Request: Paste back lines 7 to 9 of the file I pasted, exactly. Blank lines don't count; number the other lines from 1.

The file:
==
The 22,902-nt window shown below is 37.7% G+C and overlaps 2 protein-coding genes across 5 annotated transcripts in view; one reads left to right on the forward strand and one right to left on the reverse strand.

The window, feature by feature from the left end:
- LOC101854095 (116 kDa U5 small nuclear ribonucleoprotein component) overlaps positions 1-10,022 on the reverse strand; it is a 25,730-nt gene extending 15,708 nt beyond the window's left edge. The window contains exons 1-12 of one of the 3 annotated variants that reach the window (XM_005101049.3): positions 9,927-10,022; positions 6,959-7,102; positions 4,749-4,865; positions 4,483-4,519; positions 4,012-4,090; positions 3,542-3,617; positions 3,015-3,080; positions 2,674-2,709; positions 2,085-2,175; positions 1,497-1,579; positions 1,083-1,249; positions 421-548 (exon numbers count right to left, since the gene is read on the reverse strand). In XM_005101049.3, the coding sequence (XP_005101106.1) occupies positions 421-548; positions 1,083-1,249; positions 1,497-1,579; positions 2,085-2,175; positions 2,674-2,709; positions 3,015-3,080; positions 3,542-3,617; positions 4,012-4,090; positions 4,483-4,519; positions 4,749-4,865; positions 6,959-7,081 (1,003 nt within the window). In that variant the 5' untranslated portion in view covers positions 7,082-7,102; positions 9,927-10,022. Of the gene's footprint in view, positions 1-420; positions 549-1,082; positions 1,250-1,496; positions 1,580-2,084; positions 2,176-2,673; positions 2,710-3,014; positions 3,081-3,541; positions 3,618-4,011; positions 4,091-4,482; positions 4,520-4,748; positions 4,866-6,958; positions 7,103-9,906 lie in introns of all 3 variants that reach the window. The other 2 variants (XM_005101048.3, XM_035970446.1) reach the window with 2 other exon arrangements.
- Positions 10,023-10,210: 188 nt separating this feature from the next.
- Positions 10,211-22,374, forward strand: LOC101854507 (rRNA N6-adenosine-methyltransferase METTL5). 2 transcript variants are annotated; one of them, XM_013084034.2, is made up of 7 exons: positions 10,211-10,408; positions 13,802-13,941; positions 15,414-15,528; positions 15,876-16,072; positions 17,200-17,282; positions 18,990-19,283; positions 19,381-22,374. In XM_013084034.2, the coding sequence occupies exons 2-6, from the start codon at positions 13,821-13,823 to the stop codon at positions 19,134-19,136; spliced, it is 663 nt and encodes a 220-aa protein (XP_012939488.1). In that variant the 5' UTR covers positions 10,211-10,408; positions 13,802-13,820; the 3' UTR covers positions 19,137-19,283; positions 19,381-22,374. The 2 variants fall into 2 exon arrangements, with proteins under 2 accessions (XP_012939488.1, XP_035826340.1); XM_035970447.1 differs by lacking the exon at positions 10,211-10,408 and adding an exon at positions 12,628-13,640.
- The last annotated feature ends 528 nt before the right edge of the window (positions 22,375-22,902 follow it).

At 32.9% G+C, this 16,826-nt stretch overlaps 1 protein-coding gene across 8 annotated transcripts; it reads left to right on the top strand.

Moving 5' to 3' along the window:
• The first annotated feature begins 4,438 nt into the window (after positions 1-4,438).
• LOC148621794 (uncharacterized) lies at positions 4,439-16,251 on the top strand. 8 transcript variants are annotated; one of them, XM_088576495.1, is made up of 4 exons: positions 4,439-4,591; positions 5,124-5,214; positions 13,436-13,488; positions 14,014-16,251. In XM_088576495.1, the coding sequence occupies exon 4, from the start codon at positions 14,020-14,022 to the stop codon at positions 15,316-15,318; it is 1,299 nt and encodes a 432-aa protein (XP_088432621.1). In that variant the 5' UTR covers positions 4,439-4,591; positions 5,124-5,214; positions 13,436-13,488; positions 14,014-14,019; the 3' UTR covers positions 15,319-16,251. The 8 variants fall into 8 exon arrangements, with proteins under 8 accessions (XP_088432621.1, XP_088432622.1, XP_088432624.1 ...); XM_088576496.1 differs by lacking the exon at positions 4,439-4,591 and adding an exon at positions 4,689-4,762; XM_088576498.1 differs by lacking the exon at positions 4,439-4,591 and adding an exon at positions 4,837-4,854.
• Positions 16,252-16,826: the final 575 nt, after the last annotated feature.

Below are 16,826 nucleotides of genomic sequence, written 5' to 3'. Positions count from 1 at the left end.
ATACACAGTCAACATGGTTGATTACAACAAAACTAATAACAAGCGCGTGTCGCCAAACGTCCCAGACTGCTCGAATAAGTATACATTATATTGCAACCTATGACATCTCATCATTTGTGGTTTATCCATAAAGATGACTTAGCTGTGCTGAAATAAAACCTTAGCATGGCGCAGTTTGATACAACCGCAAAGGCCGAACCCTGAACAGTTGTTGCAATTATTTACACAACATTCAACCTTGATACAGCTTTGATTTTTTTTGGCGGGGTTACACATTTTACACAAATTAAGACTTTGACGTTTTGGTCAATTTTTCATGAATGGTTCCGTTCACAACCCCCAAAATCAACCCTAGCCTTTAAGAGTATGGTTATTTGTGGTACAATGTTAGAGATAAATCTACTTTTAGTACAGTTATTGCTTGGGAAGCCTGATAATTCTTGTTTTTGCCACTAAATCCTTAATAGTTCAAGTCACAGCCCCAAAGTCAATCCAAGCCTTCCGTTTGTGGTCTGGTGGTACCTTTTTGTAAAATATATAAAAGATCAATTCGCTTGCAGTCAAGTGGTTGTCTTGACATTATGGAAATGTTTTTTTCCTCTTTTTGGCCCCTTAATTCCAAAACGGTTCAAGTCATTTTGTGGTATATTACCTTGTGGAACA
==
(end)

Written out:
At 32.9% G+C, this 16,826-nt stretch overlaps 1 protein-coding gene across 8 annotated transcripts; it reads left to right on the top strand.

Moving 5' to 3' along the window:
• The first annotated feature begins 4,438 nt into the window (after positions 1-4,438).